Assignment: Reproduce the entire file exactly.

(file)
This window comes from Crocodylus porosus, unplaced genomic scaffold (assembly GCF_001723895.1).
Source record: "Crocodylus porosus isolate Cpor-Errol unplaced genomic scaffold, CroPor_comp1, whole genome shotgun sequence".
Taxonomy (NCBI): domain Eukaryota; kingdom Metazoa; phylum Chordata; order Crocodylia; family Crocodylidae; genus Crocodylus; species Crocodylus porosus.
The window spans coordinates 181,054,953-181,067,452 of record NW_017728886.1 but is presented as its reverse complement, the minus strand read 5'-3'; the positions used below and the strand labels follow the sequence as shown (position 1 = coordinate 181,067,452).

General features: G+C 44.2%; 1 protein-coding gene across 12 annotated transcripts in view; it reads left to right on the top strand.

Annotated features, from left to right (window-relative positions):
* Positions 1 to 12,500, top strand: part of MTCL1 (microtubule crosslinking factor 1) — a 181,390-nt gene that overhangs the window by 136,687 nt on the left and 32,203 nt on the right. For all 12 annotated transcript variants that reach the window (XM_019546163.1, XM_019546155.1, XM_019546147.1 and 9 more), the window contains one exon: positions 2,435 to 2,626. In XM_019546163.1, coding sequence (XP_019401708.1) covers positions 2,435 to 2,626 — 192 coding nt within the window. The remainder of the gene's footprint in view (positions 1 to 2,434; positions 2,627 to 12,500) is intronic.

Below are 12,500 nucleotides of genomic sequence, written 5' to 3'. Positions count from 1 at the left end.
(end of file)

This window comes from Crocodylus porosus, unplaced genomic scaffold (assembly GCF_001723895.1).
Source record: "Crocodylus porosus isolate Cpor-Errol unplaced genomic scaffold, CroPor_comp1, whole genome shotgun sequence".
Taxonomy (NCBI): domain Eukaryota; kingdom Metazoa; phylum Chordata; order Crocodylia; family Crocodylidae; genus Crocodylus; species Crocodylus porosus.
The window spans coordinates 181,054,953-181,067,452 of record NW_017728886.1 but is presented as its reverse complement, the minus strand read 5'-3'; the positions used below and the strand labels follow the sequence as shown (position 1 = coordinate 181,067,452).

General features: G+C 44.2%; 1 protein-coding gene across 12 annotated transcripts in view; it reads left to right on the top strand.

Annotated features, from left to right (window-relative positions):
* Positions 1 to 12,500, top strand: part of MTCL1 (microtubule crosslinking factor 1) — a 181,390-nt gene that overhangs the window by 136,687 nt on the left and 32,203 nt on the right. For all 12 annotated transcript variants that reach the window (XM_019546163.1, XM_019546155.1, XM_019546147.1 and 9 more), the window contains one exon: positions 2,435 to 2,626. In XM_019546163.1, coding sequence (XP_019401708.1) covers positions 2,435 to 2,626 — 192 coding nt within the window. The remainder of the gene's footprint in view (positions 1 to 2,434; positions 2,627 to 12,500) is intronic.

Below are 12,500 nucleotides of genomic sequence, written 5' to 3'. Positions count from 1 at the left end.